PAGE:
Human rights groups have accused Yahoo of co-operating with Beijing by supplying it with email records and IP addresses of several activists who used its service and who were later imprisoned.
The Yahoo motion comes in response to a case brought against the company earlier this year under human rights laws in San Francisco's federal court.
In it, the company said it had "obeyed a lawful government request for the collection of evidence relevant to a pending investigation".
Yahoo said it "does not condone the suppression of their rights and liberty by their government", but it added that they were responsible for their own actions.
"Every sovereign nation has a right to regulate speech within its borders"
"They assumed the risk of harm when they chose to use Yahoo! China email and group list services to engage in activity they knew violated Chinese law," it said.
"Free speech rights as we understand them in the United States are not the law in China," it added.
"Every sovereign nation has a right to regulate speech within its borders. It is a political case challenging the laws and actions of the Chinese government."
It also warned that filing the lawsuit in California "might well be viewed as a profound rebuke" of the Chinese government, "and risk poisoning US relations with a significant world power".
|Journalist Shi Tao was arrested and jailed for |
10 years by Chinese authorities [AP]
Morton Sklar, the dissidents' lawyer, argued the company was liable even if its actions took place in China.
"US corporations are not bound just by the laws of their host countries, but also the laws of the United States and standards of conduct that are placed upon them by the United States, and by the international community," Sklar told the San Francisco Chronicle.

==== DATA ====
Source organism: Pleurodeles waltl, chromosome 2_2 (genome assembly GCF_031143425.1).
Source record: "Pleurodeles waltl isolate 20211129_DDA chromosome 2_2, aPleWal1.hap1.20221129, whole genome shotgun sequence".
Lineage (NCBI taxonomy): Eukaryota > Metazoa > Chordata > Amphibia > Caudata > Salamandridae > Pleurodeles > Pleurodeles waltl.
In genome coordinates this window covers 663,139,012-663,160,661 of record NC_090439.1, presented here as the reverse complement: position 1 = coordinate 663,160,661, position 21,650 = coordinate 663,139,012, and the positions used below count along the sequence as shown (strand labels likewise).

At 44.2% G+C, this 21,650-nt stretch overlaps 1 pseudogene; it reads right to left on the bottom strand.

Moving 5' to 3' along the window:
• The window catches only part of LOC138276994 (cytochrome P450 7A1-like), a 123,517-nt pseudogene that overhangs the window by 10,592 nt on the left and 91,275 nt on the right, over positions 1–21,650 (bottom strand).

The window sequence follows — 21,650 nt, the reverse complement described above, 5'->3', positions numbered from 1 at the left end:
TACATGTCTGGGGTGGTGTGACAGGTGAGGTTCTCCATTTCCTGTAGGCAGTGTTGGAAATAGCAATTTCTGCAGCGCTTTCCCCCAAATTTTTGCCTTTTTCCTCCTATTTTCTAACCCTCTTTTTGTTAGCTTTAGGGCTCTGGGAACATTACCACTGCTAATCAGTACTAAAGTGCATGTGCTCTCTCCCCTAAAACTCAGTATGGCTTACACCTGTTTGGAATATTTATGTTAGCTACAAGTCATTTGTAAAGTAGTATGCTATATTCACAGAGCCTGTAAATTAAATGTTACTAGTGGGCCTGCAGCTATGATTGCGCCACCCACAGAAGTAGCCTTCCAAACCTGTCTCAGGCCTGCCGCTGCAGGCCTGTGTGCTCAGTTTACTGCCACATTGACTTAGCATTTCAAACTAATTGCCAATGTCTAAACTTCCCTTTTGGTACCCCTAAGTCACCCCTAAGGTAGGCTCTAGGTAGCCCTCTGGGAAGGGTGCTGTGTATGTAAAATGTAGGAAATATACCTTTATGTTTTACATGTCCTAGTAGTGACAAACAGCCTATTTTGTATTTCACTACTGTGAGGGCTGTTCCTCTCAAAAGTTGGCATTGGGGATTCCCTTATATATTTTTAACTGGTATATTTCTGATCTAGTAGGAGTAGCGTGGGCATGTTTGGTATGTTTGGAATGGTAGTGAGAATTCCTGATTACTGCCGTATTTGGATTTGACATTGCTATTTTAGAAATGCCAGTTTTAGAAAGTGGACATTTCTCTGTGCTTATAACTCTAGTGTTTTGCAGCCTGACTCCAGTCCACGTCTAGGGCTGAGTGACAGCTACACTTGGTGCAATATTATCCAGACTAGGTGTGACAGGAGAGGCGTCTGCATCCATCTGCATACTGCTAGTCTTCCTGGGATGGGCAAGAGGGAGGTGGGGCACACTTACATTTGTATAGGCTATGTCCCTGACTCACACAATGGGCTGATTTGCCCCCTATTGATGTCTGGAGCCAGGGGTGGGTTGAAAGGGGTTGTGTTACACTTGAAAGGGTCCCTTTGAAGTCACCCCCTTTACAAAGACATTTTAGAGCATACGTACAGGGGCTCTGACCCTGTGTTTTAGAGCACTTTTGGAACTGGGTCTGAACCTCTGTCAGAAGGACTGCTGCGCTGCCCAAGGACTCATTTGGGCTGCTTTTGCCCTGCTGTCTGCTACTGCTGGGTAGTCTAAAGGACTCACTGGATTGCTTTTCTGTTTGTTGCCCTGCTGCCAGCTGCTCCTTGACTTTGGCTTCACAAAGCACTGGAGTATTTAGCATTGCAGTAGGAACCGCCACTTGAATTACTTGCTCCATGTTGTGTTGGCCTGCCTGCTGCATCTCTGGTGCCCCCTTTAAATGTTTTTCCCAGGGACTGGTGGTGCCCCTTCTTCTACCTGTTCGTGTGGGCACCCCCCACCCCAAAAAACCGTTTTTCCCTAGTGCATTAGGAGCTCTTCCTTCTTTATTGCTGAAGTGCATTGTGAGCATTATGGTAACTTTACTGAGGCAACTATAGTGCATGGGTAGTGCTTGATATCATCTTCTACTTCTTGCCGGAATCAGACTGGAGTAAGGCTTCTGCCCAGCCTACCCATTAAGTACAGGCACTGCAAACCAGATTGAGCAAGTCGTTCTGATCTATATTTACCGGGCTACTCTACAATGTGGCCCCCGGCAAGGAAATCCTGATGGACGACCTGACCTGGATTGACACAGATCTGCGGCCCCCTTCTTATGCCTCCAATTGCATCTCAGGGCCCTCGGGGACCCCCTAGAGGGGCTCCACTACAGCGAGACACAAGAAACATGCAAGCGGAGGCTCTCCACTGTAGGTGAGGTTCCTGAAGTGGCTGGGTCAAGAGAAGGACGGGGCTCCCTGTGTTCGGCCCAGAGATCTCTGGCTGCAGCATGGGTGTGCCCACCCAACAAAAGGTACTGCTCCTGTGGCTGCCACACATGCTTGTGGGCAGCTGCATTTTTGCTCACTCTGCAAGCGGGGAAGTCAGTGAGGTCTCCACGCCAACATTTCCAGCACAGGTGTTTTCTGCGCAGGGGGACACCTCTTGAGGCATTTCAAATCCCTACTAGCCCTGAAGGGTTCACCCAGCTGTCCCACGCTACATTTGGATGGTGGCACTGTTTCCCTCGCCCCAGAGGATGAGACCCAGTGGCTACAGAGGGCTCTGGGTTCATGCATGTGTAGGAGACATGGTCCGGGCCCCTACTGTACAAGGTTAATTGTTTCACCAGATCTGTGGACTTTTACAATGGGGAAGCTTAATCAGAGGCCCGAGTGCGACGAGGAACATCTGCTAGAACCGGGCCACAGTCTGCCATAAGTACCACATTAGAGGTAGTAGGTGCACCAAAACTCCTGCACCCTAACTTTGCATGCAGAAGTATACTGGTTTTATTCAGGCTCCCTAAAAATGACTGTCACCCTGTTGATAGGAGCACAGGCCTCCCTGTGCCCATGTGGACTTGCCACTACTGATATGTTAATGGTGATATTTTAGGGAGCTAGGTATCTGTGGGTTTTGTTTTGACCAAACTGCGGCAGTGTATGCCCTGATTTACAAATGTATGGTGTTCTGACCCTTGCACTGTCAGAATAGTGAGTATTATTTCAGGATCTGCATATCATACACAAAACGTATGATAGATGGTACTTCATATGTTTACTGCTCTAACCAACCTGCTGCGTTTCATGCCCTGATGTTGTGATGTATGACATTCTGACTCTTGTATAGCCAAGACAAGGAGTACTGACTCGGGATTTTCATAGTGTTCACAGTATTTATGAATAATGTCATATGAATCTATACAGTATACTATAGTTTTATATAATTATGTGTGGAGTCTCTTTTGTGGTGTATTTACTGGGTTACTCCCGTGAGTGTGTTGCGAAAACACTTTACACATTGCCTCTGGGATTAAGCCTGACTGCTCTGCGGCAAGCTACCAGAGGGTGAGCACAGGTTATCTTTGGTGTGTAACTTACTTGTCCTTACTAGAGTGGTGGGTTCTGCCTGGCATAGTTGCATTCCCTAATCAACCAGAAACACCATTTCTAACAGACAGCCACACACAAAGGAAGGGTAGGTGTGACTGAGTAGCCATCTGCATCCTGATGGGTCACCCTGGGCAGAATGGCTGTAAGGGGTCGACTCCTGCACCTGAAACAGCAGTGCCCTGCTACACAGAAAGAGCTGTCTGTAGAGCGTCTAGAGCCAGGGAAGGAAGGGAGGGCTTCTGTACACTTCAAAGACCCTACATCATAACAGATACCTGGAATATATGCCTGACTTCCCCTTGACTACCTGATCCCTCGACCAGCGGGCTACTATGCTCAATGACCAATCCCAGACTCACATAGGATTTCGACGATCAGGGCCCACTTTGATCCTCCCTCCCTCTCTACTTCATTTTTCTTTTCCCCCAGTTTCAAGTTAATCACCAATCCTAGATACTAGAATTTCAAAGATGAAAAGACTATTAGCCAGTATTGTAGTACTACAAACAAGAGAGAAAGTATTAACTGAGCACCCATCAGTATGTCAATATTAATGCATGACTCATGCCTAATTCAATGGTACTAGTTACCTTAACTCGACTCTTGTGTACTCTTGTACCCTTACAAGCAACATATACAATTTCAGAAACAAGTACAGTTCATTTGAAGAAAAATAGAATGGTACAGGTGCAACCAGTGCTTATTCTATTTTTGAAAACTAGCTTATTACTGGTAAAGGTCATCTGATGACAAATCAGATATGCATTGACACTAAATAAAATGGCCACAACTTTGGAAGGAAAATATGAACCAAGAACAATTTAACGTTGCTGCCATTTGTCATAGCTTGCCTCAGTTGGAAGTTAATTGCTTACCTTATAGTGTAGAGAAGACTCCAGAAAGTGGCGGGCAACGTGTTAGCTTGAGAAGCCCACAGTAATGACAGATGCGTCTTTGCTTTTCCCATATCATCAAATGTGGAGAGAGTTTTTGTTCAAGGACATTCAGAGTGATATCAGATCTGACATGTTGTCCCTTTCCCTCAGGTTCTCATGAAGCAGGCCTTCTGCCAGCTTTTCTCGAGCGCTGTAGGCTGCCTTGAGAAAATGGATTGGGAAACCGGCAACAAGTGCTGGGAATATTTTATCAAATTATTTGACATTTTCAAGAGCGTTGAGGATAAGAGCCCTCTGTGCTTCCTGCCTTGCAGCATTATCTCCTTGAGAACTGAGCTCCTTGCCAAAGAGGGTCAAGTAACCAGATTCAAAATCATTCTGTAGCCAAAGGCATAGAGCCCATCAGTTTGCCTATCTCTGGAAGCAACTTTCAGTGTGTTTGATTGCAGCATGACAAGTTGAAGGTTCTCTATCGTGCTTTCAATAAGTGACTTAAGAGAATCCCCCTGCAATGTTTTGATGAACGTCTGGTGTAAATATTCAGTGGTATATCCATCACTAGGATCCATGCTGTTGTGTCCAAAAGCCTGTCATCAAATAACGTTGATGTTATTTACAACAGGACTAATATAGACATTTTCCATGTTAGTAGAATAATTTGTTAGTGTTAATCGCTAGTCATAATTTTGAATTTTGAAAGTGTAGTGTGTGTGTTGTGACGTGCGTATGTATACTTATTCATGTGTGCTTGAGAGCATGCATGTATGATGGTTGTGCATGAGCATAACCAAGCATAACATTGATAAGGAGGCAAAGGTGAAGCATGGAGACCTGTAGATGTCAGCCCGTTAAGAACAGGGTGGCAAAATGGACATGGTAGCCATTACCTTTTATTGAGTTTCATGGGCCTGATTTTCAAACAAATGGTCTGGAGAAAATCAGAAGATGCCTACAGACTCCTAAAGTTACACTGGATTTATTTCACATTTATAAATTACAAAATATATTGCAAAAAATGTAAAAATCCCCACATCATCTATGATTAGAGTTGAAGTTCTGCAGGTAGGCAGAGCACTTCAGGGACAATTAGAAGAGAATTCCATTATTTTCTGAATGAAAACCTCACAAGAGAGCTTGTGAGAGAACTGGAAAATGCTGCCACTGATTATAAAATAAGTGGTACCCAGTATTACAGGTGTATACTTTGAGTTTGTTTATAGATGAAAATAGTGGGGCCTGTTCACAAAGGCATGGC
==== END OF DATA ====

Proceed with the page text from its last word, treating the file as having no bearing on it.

Wang, Wang's wife and Shi are seeking unspecified monetary damages, an injunction preventing Yahoo from complying with China's future requests for similar private information, and help to secure Wang and Shi's release from prison.
Yahoo has said that the Chinese authorities do not reveal reasons for seeking information about its users and do not disclose names of individuals being targeted.
Wang, an editor of several journals calling for political reform, was arrested at home in 2002.
The lawsuit alleges that Yahoo provided the authorities with his email records, which included pro-democracy writings he had sent anonymously to others, including some overseas.
Wang was sentenced to 10 years in a Beijing prison on charges of trying to subvert the government and establish an alternative to the Communist party.
His wife, Yu Ling, said he has been beaten, kicked and threatened while in prison.
Shi, a journalist, was arrested in 2004 and convicted of sending word of a media crackdown to the New York website Democracy Forum. He is also serving a 10-year sentence.